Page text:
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1 Priorities for Engaging the Public in the Clinical Research Enterprise WORKSHOP INTRODUCTION A recent editorial in the Journal of the American Medi- cal Association noted that the clinical research enterprise is in crisis (Rosenberg, 2003~. The accompanying article iden- tified enhancing public participation in the Clinical Research Enterprise as a top priority for ensuring that the Clinical Research Enterprise is functioning optimally (Sung et al., 2003~. Key concerns regarding public involvement in clini- cal research include conflicts of interest, diversity of partici- pation, community involvement, safety, and privacy. Be- cause participatory-based research methods involve members of the public in all stages of the design and conduct of research, there is greater opportunity to address diversity of participation, community involvement, privacy, and other concerns. Training for clinical researchers and participants about the ethical conduct of research, including policies and procedures to monitor financial conflicts of interest, also have been suggested as ways to address these concerns (IOM, 2003; Schwetz and Dobs, 2002; Sung et al., 2003~. For these reasons, enhancing the role of the public in the Clinical Research Enterprise was the focus of this workshop. Opening the workshop, Mary Woolley, M.A., President of Research!America, noted that members of the public- patients, healthy participants, family members, and others- are very willing to take part in the research process. Re- search, she said, offers hope, which is a powerful motivator for the public to work with the research community. Researchers, too, are committed to speeding up the re- search process and making it as safe as possible through ac- countability and a willingness to learn from the public and to answer questions about research. Ms. Woolley cautioned, though, that the research community must stay out of the lecture mode and out of the habit of thinking that researchers know what the public "needs to know." Instead, they should listen to and learn from members of the public, she said. Numerous polls have shown that the public believes that s supporting research is a very high national priority, as re- flected by the bipartisan commitment to double the National Institutes of Health (NIH) budget in five years. However, Ms. Woolley pointed out that only about half the members of the public can name a single place where research is con- ducted (Charlton Research Company, 2002a). In addition, only about 2 percent recognize the NIH and its purpose (Charlton Research Company, 2002b). Ms. Woolley stated that members of the public want to be involved and will listen and learn as quickly as possible, but they do not want to be patronized. The public will be respectful, but they will not be docile; they will help researchers because all of us want research to succeed. The research community has not been very successful in attracting patients to participate in clinical trials only 4 percent of adult cancer patients are enrolled in clinical trials, commented Ms. Woolley. Research is an enterprise that most people have had no contact with, and in the past, researchers appear to have liked it that way, thinking that people without scientific training could not understand, much less intellec- tually contribute to, their research. Patient engagement should inform and saturate every aspect of research, from formulating a research agenda to study design, to study review, to oversight at all levels, to dissemination and to translation to practice, she noted. This requires making a seat at the table for not just one but for several nonscientists. According to Ms. Woolley, the purpose of the work- shop was not to determine a rigid definition of what patient- centered research should or should not be, but rather to iden- tify and agree to act upon ways in which the research community can more actively and more productively engage the public. Ms. Woolley concluded by describing the ideal outcome of engaging the public in clinical research. At that point, she said, when a member of the public asks a researcher what she does, the researcher will respond, "I am a researcher. I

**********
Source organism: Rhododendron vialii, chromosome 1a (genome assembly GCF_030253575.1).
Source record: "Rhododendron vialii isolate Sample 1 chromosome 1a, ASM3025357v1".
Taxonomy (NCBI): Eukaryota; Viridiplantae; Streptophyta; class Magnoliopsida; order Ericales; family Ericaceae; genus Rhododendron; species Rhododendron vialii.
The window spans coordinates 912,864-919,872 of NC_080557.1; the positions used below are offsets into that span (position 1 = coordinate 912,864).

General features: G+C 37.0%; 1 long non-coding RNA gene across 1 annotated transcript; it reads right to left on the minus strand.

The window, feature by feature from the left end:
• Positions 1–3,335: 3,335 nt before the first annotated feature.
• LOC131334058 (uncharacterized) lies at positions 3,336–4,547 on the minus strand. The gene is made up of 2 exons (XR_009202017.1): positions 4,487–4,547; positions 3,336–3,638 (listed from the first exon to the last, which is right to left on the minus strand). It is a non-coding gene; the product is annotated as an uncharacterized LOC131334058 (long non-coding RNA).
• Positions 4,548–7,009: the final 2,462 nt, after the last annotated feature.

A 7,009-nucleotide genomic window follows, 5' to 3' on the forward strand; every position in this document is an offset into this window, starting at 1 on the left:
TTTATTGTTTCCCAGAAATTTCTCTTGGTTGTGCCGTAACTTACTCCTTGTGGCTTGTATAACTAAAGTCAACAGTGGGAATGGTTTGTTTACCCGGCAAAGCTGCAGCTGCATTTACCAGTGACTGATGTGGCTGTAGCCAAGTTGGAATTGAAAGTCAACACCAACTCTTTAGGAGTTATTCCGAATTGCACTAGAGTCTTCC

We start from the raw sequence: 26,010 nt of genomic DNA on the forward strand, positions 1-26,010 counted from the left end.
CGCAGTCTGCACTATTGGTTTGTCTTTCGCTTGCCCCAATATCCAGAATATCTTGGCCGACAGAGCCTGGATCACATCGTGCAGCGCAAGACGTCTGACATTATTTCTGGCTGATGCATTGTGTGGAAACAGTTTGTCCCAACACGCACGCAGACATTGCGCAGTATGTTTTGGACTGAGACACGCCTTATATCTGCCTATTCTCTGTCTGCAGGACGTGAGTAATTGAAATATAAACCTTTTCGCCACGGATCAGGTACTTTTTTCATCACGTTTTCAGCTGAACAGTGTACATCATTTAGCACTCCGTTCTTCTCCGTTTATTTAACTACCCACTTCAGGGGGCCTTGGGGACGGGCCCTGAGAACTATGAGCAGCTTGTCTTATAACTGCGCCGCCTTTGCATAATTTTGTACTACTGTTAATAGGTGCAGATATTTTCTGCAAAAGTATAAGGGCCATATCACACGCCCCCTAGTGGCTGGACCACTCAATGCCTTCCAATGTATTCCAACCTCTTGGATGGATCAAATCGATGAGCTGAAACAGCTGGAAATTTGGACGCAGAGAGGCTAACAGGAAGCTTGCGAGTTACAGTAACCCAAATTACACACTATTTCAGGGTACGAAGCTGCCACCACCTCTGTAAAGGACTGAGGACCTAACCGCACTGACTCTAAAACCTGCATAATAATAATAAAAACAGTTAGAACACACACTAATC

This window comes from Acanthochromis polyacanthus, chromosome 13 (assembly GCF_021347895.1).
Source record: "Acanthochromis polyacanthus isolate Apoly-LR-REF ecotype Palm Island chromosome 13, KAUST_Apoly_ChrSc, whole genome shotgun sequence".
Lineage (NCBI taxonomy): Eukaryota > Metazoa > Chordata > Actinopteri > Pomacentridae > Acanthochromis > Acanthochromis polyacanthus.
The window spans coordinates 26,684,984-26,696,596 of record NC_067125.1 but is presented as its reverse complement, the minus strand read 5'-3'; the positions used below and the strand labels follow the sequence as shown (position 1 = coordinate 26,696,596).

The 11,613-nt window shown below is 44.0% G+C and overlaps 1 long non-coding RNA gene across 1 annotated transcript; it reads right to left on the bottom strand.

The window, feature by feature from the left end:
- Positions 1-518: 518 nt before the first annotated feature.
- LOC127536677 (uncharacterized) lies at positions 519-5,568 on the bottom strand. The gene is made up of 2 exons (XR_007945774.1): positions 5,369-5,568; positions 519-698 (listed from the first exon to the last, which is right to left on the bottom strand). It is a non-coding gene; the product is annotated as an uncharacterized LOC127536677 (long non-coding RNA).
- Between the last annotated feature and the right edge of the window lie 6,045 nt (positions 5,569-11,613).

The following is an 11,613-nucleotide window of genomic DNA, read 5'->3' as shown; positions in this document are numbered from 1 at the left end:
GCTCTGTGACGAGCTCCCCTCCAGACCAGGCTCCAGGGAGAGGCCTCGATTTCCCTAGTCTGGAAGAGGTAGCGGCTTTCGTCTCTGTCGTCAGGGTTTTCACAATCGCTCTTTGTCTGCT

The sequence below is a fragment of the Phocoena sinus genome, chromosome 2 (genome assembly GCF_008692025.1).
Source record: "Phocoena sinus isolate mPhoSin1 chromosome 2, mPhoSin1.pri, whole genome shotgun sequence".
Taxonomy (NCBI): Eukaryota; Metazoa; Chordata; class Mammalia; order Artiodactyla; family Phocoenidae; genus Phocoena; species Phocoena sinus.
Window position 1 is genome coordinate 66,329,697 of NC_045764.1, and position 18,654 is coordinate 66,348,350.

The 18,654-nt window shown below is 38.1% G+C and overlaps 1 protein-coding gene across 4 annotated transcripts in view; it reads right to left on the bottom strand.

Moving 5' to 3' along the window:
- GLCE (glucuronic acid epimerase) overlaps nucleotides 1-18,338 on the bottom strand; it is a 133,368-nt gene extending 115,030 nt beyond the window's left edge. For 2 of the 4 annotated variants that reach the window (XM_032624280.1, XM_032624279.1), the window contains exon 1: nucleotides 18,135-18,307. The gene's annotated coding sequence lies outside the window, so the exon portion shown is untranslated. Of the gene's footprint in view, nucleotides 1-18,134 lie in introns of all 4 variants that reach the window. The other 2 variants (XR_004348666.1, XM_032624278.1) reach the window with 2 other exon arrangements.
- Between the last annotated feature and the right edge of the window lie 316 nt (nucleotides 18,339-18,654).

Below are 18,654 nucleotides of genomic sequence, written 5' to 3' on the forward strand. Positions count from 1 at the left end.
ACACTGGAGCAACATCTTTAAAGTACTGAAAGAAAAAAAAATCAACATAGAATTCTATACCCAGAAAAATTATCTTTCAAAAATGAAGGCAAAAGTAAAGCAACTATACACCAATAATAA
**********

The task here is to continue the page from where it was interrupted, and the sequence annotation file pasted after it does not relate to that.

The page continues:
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6 work for you. I serve the public's interest." And the ques- tioner will not say, "What are you talking about?" but in- stead will reply, "Yes, I know how research works for me; tell me how I can do more to support research." PRIORITIES FOR ENGAGING THE PUBLIC Since National Institutes of Health (NIH) Director Dr. Elias Zerhouni began his tenure at NIH in May 2002, he has quickly confronted a number of challenges facing the Insti- tutes. At the workshop, he made clear that engaging the pub- lic in the clinical research enterprise is a top priority. According to Dr. Zerhouni, engaging the public must be considered not as a nice gesture, but as a "strategic im- perative" for a number of reasons. First, translating basic advances into clinical reality is increasingly difficult. Sec- ond, discoveries and clinical validation must be accelerated to meet the rapid growth rate of healthcare needs and expen- ditures. As a percentage of GDP, the United States has the highest expenditure on health care in the world, and that rate is increasing (Levis et al., 2003~. Third, clinical approaches must be more efficient, by an order of magnitude, than cur- rent ones. Finally, public support and participation are es- sential, because these goals cannot be achieved without the public's help and understanding. Dr. Zerhouni pointed out that public participation in AIDS trials and coronary heart disease research has led to declines in the number of deaths from those diseases. "There is no doubt that if we just keep practicing medi- cine as we know it today, there is very little that we can see that will change the population dynamics of health and dis- ease in our country," Dr. Zerhouni noted. He listed three major priorities to further engage the public in the clinical research enterprise: trust, ongoing bi-directional communi- cation, and education. Trust While trust, defined by Dr. Zerhouni as "the ability to predict someone's behavior," has been an issue of concern for some time, it is now "the number one issue, and we need to tackle it and tackle it fully," he said. Retaining the trust of the public requires transparency, predictability, respect, qual- ity assurance, and a vibrant and respected national Clinical Research Enterprise. In Dr. Zerhouni's view, there are many aspects of the "There is no Doubt that if we just keep practicing medicine as we know it today, there is very little that we can see that will change the population Dynamics of health and Disease in our country." Elias Zerhouni ENGAGING THE PUBLIC IN THE CLINICAL RESEARCH ENTERPRISE relationship between the public and the Clinical Research Enterprise that are not sufficiently transparent. He cited con- flict of interest as one example, noting that conflicts must be addressed in a manner that is transparent both in reality and in the perception of the public. An actual lack of transpar- ency can foster distrust, but so can the perception that there is a lack of transparency. Dr. Zerhouni commented that maintaining a cadre of scientists and investigators who possess an invariant set of core values is important to foster predictability. Currently, in Dr. Zerhouni's view, the public believes that the core values are variable or not as strong as they should be within the Clinical Research Enterprise. He noted that a system cannot be built on regulations alone if it is to gain the trust of the public. ``lt is no longer possible for us to tell people what research we are going to co from the top. We need to have collaboration; other- wise, you will not get the results that you want from the Clinical Research Enterprise." Elias Zerhouni .......................................................................................................................................................................................................................................................... Respect also is essential if the Clinical Research Enter- prise is to retain the trust of the public, but the question is how to create the necessary respectful relationship. Privacy issues are one component of this relationship. Furthermore, with such a large Clinical Research Enterprise, there is a need for quality assurance mechanisms, including the credentialing of investigators, according to Dr. Zerhouni. Dr. Zerhouni noted that the current system is not work- ing properly. In his view, the problem cannot be fixed through unitary solutions, but will require a systems engi- neering approach, including an assessment of the relation- ships in the system between patient advocacy groups, the public, academic health centers, and community physicians. He noted that the ability of the United States to extract clini- cal research data from its investment in health care is not comparable to that of other countries, such as Sweden or England, because of a fragmented health care system in the United States and a lack of an interoperable information in- frastructure. Bi-Directional Communication Referring to bi-directional communication between the research community and the public, Dr. Zerhouni said, "It is no longer possible for us to tell people what research we are going to do from the top. We need to have collaboration; otherwise, you will not get the results that you want from the Clinical Research Enterprise." He noted that public input at NIH is protean, and currently relies primarily on one-way